It is behoven on school leaders to be careful lest their actions lead to negativity and generate bitter waters and bad feeling for and within their organisations.

Henry Gray


It’s Time to Stop the Breast Beating

In terms of educators meeting learner needs, it is time for us to stop the self-flagellation and breast-beating that accompanies educational accountability. “Are schools and teachers meeting the needs of children and students” is a question that needs repositioning.

Rather than schools and educators being dumped with loads of accountability for educational inputs and outcomes, it’s time for quizzing to turn to children and their parents. Self responsibility on the part of students and their parents should be the challenge. Are we meeting the needs of learners needs to be looked at in terms of “are children and their primary caregivers doing their bit toward the development of our next generation”.

I once had a conversation with a Principal colleague who told me of a meeting with parents over their child who was particularly and negatively challenging his schools’ culture and ethos. The parents upbraided the Principal for his lack of care and concern. They demanded he and the school do more for the child. The principal offered a conditional response. He and the school would do better for the child for the eighth of the year the child spent at school, if the parents would commit a greater effort for the remaining seven eights of the year – the time he was in their care.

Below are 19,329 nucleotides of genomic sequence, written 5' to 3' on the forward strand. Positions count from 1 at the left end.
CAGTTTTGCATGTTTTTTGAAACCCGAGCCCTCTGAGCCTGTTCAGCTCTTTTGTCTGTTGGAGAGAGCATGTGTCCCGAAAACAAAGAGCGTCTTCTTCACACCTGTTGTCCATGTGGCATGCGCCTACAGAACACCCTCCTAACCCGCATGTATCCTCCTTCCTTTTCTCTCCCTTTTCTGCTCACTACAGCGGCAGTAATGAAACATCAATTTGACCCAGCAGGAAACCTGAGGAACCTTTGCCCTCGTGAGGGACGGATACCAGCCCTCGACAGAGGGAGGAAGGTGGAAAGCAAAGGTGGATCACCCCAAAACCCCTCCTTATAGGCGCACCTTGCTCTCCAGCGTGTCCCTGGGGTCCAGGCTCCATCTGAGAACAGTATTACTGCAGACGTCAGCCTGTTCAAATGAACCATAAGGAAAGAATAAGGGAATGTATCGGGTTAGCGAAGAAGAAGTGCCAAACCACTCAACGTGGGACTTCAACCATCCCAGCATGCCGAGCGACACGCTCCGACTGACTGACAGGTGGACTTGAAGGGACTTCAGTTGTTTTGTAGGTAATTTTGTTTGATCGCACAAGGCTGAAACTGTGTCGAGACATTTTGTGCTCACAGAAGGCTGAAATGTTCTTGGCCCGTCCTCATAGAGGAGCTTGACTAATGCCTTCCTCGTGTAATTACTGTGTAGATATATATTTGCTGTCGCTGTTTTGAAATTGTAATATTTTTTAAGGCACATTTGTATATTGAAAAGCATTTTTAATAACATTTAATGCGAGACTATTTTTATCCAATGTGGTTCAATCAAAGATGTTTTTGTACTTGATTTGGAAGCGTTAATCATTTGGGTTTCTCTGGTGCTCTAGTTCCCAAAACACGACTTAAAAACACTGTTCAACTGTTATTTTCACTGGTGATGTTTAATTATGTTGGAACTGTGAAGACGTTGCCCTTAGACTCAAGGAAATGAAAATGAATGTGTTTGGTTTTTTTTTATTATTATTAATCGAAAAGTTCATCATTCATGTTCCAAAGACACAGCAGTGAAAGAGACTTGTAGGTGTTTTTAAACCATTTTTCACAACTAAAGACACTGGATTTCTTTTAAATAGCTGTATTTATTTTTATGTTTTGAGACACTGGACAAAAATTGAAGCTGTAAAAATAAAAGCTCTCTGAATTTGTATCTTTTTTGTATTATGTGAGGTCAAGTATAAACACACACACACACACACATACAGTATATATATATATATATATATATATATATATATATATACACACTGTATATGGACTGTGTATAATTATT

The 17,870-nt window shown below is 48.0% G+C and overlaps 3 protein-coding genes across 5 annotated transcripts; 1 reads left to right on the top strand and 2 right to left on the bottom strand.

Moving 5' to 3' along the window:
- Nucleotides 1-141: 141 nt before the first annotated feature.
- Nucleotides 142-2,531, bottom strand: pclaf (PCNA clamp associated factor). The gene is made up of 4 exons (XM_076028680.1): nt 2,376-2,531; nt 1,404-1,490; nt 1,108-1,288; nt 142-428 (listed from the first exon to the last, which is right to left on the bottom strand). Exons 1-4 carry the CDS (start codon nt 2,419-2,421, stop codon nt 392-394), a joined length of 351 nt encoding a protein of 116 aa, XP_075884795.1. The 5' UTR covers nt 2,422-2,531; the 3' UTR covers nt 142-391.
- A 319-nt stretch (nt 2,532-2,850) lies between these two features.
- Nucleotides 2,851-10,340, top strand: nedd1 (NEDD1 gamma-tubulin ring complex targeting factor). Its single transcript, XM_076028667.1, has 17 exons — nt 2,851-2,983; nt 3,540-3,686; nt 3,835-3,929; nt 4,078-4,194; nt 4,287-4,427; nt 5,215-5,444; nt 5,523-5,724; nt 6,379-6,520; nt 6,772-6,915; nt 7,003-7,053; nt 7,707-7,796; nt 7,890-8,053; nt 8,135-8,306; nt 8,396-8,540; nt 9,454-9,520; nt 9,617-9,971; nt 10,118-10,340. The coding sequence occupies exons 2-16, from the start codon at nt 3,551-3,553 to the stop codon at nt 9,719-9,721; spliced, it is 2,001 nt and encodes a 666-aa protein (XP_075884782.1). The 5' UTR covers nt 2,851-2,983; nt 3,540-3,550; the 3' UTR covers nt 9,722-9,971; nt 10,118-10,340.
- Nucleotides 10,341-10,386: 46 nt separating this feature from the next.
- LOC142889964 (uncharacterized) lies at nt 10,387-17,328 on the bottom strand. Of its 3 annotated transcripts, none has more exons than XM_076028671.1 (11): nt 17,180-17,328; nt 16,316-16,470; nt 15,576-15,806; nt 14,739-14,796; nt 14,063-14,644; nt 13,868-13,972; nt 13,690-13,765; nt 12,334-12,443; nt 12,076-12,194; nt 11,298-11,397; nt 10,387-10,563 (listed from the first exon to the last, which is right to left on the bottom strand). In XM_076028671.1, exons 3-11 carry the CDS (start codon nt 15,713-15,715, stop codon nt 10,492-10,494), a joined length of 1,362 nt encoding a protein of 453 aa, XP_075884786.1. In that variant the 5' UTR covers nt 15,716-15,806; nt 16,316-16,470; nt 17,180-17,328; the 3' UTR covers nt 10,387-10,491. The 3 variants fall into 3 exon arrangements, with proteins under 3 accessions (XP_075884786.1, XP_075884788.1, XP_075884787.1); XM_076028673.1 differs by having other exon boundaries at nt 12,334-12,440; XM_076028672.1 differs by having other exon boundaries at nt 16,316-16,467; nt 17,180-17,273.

This story goes to the nub of the issue.Schools have a role to play in child and student development, a matter educators have never shirked. However, parents are the primary caregivers and over time the gradual off-loading and dumping of rearing responsibilities onto schools is misplaced and alarming.

The notion of school being a place where fizz has to be applied to every learning situation in an effort to engage learners is equally as galling. Schools need to be fun places and learning needs underpinning with enjoyable experiences. However, there are vital aspects of learning that are repetitious, mundane and focussed toward cognitive appeal. Not everything can be bubble and froth because learning is not about fizz but about substance.